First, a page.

AC field-induced polymer electroluminescence with single wall carbon nanotubes

Jinwoo Sung, Yeon Sik Choi, Seok Ju Kang, Sung Hwan Cho, Tae Woo Lee, Cheolmin Park

Research output: Contribution to journalArticlepeer-review

63 Citations (Scopus)


We developed a high-performance field-induced polymer electroluminescence (FPEL) device consisting of four stacked layers: a top metal electrode/thin solution-processed nanocomposite film of single wall carbon nanotubes (SWNTs) and a fluorescent polymer/insulator/transparent bottom electrode working under an alternating current (AC) electric field. A small amount of SWNTs that were highly dispersed in the fluorescent polymer matrix by a conjugate block copolymer dispersant significantly enhanced EL, and we were able to realize an SWNT-FPEL device with a light emission of approximately 350 cd/m2 at an applied voltage of ±25 V and an AC frequency of 300 kHz. The brightness of the SWNT-FPEL device is much greater than those of other AC-based organic or even inorganic ELs that generally require at least a few hundred volts. Light is emitted from our SWNT-FPEL device because of the sequential injection of field-induced holes and then electron carriers through ambipolar carbon nanotubes under an AC field, followed by exciton formation in the conjugated organic layer. Field-induced bipolar charge injection provides great material design freedom for our devices; the energy level does not have to be aligned between the electrode and the emission layer, and the balance of the carrier injected and transported can be altered in contrast to that in conventional organic light-emitting diodes, leading to an extremely cost-effective and unified device architecture that is applicable to all red-green-blue fluorescent polymers.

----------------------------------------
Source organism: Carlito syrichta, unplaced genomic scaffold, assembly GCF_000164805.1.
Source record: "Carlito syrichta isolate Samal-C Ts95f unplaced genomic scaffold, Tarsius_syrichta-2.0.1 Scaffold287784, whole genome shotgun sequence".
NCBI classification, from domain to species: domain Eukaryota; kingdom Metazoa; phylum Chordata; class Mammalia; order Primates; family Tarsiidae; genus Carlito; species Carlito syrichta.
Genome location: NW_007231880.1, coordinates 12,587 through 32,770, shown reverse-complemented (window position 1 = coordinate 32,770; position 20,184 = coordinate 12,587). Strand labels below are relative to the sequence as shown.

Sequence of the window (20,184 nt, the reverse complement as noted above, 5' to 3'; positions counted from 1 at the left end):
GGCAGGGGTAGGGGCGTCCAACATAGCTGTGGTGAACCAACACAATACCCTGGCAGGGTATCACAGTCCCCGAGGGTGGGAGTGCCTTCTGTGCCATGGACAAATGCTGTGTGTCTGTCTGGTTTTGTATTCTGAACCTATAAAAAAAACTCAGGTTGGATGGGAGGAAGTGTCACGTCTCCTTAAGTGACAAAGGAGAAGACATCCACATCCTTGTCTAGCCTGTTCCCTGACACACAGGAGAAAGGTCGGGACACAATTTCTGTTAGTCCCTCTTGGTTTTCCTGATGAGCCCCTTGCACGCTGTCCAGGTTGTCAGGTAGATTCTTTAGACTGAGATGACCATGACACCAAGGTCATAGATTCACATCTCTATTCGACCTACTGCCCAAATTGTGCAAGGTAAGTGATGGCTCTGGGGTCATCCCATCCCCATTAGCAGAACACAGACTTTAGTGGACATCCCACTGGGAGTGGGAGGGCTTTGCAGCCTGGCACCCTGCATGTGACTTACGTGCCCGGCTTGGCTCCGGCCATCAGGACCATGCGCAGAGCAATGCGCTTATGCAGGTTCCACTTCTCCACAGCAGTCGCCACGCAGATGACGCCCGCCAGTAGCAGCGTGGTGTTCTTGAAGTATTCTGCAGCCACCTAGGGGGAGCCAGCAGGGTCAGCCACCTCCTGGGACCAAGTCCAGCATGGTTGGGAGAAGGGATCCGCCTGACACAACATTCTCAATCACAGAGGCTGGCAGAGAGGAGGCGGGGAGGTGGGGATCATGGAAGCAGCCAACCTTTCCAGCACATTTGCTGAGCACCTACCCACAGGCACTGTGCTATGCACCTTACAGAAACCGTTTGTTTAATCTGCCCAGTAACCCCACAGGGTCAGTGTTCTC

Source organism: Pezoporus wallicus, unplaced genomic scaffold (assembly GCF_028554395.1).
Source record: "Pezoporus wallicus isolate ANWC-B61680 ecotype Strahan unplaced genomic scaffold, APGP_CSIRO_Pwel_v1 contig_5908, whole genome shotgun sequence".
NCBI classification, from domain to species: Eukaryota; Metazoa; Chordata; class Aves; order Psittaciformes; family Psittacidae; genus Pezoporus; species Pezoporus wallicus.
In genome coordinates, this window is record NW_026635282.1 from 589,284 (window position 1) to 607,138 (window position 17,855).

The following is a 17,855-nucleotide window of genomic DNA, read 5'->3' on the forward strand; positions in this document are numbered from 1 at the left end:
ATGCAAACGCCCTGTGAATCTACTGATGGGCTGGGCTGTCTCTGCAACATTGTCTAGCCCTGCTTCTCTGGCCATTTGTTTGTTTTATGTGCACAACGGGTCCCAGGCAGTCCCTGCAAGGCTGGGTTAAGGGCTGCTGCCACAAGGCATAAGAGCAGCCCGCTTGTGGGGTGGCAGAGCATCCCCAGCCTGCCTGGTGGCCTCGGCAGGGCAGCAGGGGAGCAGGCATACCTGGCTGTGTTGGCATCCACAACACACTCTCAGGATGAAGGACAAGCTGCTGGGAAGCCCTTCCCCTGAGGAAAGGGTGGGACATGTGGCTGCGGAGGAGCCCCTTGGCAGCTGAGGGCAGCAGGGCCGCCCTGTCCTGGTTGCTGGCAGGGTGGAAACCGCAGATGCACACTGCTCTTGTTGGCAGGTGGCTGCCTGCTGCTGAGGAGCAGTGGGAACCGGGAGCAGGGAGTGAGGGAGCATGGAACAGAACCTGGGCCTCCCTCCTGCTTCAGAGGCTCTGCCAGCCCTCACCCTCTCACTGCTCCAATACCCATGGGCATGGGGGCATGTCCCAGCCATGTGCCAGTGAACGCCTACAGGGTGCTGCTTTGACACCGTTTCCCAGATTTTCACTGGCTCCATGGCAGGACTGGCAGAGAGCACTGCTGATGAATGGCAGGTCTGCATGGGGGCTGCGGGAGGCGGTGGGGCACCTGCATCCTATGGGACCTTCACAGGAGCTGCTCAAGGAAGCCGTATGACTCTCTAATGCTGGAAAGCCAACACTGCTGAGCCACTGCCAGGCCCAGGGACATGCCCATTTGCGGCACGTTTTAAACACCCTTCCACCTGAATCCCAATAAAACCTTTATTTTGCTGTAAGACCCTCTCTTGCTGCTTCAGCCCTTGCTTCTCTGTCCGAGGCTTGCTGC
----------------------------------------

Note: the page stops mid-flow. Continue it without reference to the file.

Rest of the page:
Original languageEnglish
Pages (from-to)966-972
Number of pages7
JournalNano letters
Issue number3
Publication statusPublished - 2011 Mar 9

All Science Journal Classification (ASJC) codes

  • Bioengineering
  • Chemistry(all)
  • Materials Science(all)
  • Condensed Matter Physics
  • Mechanical Engineering


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